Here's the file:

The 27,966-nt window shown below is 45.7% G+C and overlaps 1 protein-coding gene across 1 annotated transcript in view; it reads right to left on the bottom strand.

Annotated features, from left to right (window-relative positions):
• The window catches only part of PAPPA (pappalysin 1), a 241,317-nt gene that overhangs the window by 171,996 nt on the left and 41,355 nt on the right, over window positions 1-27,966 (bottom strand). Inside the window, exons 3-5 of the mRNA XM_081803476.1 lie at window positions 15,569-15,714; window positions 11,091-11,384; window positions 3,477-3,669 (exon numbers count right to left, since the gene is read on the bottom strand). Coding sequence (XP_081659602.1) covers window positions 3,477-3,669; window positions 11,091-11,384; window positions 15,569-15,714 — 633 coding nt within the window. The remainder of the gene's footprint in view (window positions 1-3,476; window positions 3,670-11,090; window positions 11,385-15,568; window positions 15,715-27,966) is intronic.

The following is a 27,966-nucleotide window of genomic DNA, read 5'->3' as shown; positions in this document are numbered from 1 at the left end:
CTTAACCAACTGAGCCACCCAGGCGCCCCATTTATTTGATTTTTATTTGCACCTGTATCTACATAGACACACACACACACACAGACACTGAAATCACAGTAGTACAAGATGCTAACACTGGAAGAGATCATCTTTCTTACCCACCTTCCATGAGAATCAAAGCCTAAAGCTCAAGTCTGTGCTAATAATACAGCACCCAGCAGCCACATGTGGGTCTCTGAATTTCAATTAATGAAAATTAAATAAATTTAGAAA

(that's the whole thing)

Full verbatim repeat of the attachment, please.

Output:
The 27,966-nt window shown below is 45.7% G+C and overlaps 1 protein-coding gene across 1 annotated transcript in view; it reads right to left on the bottom strand.

Annotated features, from left to right (window-relative positions):
• The window catches only part of PAPPA (pappalysin 1), a 241,317-nt gene that overhangs the window by 171,996 nt on the left and 41,355 nt on the right, over window positions 1-27,966 (bottom strand). Inside the window, exons 3-5 of the mRNA XM_081803476.1 lie at window positions 15,569-15,714; window positions 11,091-11,384; window positions 3,477-3,669 (exon numbers count right to left, since the gene is read on the bottom strand). Coding sequence (XP_081659602.1) covers window positions 3,477-3,669; window positions 11,091-11,384; window positions 15,569-15,714 — 633 coding nt within the window. The remainder of the gene's footprint in view (window positions 1-3,476; window positions 3,670-11,090; window positions 11,385-15,568; window positions 15,715-27,966) is intronic.

The following is a 27,966-nucleotide window of genomic DNA, read 5'->3' as shown; positions in this document are numbered from 1 at the left end:
CTTAACCAACTGAGCCACCCAGGCGCCCCATTTATTTGATTTTTATTTGCACCTGTATCTACATAGACACACACACACACACAGACACTGAAATCACAGTAGTACAAGATGCTAACACTGGAAGAGATCATCTTTCTTACCCACCTTCCATGAGAATCAAAGCCTAAAGCTCAAGTCTGTGCTAATAATACAGCACCCAGCAGCCACATGTGGGTCTCTGAATTTCAATTAATGAAAATTAAATAAATTTAGAAA